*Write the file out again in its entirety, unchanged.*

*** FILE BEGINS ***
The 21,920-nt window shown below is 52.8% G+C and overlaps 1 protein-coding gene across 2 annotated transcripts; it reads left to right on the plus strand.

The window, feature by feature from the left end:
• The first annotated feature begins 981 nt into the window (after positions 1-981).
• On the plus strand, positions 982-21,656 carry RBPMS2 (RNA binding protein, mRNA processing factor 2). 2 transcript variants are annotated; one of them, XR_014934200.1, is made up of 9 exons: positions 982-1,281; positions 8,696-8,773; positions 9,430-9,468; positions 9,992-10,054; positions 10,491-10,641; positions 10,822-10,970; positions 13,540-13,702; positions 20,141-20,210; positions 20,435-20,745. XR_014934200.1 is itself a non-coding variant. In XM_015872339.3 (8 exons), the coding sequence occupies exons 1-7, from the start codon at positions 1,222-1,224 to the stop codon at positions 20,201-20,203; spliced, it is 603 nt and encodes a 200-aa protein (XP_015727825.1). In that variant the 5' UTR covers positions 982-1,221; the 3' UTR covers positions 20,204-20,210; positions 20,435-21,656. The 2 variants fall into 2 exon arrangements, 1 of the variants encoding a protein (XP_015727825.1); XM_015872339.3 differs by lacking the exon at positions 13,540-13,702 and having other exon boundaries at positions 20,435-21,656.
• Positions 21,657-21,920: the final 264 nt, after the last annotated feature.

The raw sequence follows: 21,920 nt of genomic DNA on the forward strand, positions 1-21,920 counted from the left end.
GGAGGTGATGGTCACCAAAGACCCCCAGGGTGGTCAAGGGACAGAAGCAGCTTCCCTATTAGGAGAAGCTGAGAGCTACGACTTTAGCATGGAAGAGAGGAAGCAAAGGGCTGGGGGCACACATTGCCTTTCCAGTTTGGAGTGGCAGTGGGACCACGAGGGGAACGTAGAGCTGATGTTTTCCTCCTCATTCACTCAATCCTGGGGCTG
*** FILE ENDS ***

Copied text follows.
The 21,920-nt window shown below is 52.8% G+C and overlaps 1 protein-coding gene across 2 annotated transcripts; it reads left to right on the plus strand.

The window, feature by feature from the left end:
• The first annotated feature begins 981 nt into the window (after positions 1-981).
• On the plus strand, positions 982-21,656 carry RBPMS2 (RNA binding protein, mRNA processing factor 2). 2 transcript variants are annotated; one of them, XR_014934200.1, is made up of 9 exons: positions 982-1,281; positions 8,696-8,773; positions 9,430-9,468; positions 9,992-10,054; positions 10,491-10,641; positions 10,822-10,970; positions 13,540-13,702; positions 20,141-20,210; positions 20,435-20,745. XR_014934200.1 is itself a non-coding variant. In XM_015872339.3 (8 exons), the coding sequence occupies exons 1-7, from the start codon at positions 1,222-1,224 to the stop codon at positions 20,201-20,203; spliced, it is 603 nt and encodes a 200-aa protein (XP_015727825.1). In that variant the 5' UTR covers positions 982-1,221; the 3' UTR covers positions 20,204-20,210; positions 20,435-21,656. The 2 variants fall into 2 exon arrangements, 1 of the variants encoding a protein (XP_015727825.1); XM_015872339.3 differs by lacking the exon at positions 13,540-13,702 and having other exon boundaries at positions 20,435-21,656.
• Positions 21,657-21,920: the final 264 nt, after the last annotated feature.

The raw sequence follows: 21,920 nt of genomic DNA on the forward strand, positions 1-21,920 counted from the left end.
GGAGGTGATGGTCACCAAAGACCCCCAGGGTGGTCAAGGGACAGAAGCAGCTTCCCTATTAGGAGAAGCTGAGAGCTACGACTTTAGCATGGAAGAGAGGAAGCAAAGGGCTGGGGGCACACATTGCCTTTCCAGTTTGGAGTGGCAGTGGGACCACGAGGGGAACGTAGAGCTGATGTTTTCCTCCTCATTCACTCAATCCTGGGGCTG